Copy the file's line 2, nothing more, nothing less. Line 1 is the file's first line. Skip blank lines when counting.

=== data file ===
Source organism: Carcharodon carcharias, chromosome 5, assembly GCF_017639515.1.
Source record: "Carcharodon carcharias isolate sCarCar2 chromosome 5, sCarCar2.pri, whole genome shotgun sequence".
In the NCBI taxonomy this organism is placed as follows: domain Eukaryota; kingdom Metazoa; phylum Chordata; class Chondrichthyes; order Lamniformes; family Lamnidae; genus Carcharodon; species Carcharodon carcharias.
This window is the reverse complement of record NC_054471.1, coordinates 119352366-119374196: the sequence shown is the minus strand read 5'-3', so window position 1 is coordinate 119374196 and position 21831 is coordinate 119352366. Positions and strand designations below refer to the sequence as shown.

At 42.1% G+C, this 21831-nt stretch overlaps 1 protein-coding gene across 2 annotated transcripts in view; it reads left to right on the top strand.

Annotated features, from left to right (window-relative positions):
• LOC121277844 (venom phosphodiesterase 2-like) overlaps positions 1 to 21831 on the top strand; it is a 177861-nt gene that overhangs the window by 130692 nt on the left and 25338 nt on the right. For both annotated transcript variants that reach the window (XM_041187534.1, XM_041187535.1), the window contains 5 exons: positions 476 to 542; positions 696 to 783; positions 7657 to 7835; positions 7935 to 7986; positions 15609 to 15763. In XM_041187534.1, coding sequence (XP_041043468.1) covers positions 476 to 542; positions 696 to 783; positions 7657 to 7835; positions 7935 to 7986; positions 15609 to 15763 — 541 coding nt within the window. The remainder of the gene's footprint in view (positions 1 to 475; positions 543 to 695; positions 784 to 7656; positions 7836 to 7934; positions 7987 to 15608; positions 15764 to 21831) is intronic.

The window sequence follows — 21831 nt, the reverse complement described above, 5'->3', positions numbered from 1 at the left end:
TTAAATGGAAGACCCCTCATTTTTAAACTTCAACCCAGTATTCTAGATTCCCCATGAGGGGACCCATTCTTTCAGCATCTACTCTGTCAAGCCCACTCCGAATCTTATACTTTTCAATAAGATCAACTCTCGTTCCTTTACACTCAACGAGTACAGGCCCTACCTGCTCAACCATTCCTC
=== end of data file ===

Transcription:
Source record: "Carcharodon carcharias isolate sCarCar2 chromosome 5, sCarCar2.pri, whole genome shotgun sequence".